Pyoderma Figure 5

Figure 5: Superficial pyoderma in a 28-month-old male (Ritchie).
Case history and photos


Ritchie is a 28-month-old male. He was taken to seek veterinary assistance for what was believed to be a bad case of mites. One year prior to the recent issues, he was treated successfully for Demodex mange mites using Panomec injections and massages of Benzyl Benzaote once/twice weekly (as required).

Clinical Signs

In October 2007 Ritchie presented with redness of the skin, increased thirst and some mild hair loss. Treatment of massaging Benzyl Benzaote once weekly into skin was given but no improvement.

In December 2007 symptoms progressed. The redness of his skin remained as did the increased thirst. He lost weight and the hair loss gradually became more severe.

By April 2008 symptoms also included crusted areas (resembling scabs) that laid upon the skin.

Initial Treatment

Ritchie was initially treated for mites and given irregular Panomec injections (up to April 2008) as well as dexamethasone injections for the inflammation of his skin and Baytril. Little improvement was seen.


An initial skin scraping was negative for any mites; however a second scraping one week later did show the presence of staphylococci as well as neutrophils, and the diagnosis of pyoderma was confirmed.

Follow-up Treatment

Ritchie was given an initial injection of Synulox (Clavamox in the US) and placed on a long course of Synulox tablets. The owner was instructed to bathe him 3 times per week in Maloseb/VET Universal Medicated Shampoo (antibacterial and antifungal medicated shampoo) which was to be diluted in a bathtub to decrease discomfort of direct application on his sore skin. He was to soak in these baths for 10-15 minutes at a time.


Encouraging results were seen almost immediately. The scabs were soaked off, the redness of the skin decreased, and his thirst normalized within the first few baths. Within 3 weeks of treatment the scab formation had slowed and new fur growth could be seen. The Synulox was discontinued but the medicated baths were to carry on. Within 6 weeks of treatment the baths were decreased to twice weekly. New fur was coming through rapidly and Ritchie was feeling much happier.

By July 2008 the medicated baths were decreased to once weekly. A slight setback (end of May) of a fight wound on his back meant that he was unable to be bathed for two weeks and the scab formation restarted on a very small scale. Once the baths were started up once again, the formation of new scabs stopped completely within a couple of weeks.

Unfortunately on the 16th of July 2008, Ritchie passed on due to natural causes, but at that point he had managed to have two weeks bath-free with no further scabs forming, and the majority of his fur returning.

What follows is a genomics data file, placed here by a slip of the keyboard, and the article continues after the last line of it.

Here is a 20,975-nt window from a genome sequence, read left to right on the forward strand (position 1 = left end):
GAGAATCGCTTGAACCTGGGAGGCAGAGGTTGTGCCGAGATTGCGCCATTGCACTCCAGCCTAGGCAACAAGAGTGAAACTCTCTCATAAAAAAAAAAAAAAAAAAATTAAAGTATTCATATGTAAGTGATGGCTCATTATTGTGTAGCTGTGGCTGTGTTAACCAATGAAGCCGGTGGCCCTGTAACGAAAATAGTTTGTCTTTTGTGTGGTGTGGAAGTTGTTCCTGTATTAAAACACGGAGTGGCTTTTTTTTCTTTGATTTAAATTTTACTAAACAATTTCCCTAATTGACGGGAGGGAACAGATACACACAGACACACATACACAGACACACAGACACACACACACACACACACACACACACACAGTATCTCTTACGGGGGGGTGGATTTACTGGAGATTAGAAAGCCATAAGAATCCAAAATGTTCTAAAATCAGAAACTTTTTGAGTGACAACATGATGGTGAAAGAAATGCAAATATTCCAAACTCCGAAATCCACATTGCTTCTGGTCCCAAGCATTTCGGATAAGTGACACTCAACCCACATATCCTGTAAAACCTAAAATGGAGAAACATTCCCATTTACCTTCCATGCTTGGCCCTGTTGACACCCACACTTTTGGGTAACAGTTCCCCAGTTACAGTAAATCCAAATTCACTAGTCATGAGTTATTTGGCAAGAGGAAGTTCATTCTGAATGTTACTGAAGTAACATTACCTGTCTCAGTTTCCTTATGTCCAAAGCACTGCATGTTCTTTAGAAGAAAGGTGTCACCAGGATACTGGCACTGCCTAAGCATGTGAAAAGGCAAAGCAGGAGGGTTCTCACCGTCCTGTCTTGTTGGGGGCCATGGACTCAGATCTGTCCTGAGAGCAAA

Photo 1: April 22 – Pyoderma at its most severe point for Ritchie. The scabs covered the majority of his back and shoulders.

Photo 2: May 1 – The scab formation has slowed with medicated baths.

Photo 3: May 1 – A view of the scabs under the fur on his shoulders.

Photo 4: May 7 – Scabs have almost completely disappeared, and new fur growth is starting in patches. Considerable fur was lost during the baths while soaking off of the scabs.

Photo 5: May 7 – A full view of Ritchie.

Photo 6: May 11 – New hair growth can be seen.

Photo 7: May 21 – Further progress with more new hair growth.

Photo 8: June 1 – Scabbing has now almost ceased and the baths have been reduced.

Photo 9: Ritchie during one of his medicated bath treatments. These soaks lasted 15 minutes.

Photo 10: June 30 – Scabbing has now ceased. The baths have been discontinued, and new fur continues to grow.

Case history and photos courtesy of Ration1802: Dedicated to Ritchie


Linked from


The Rat Guide and its affiliates accept no responsibility for misuse or misunderstanding of its information. This guide in whole or part, exists solely for the purpose of recognizing and understanding the care and illnesses in the pet rat. Please seek advice and treatment from a qualified Veterinarian if your rat is ill.

2000 - 2024 by Karen Grant RN. All rights reserved.
All other written and visual materials used by permission of specific authors for the sole use of the Rat Guide. Please visit our Privacy Policy for details.
Brought to you by KuddlyKorner4u
See Logos page for linking to the Rat Guide.
Contact us here: Rat Guide Team
Please note: Rat Guide email is not checked daily. Send e-mail to if you have an urgent medical problem with your pet rat. When possible, it is always best to take your rat to a qualified rat veterinarian.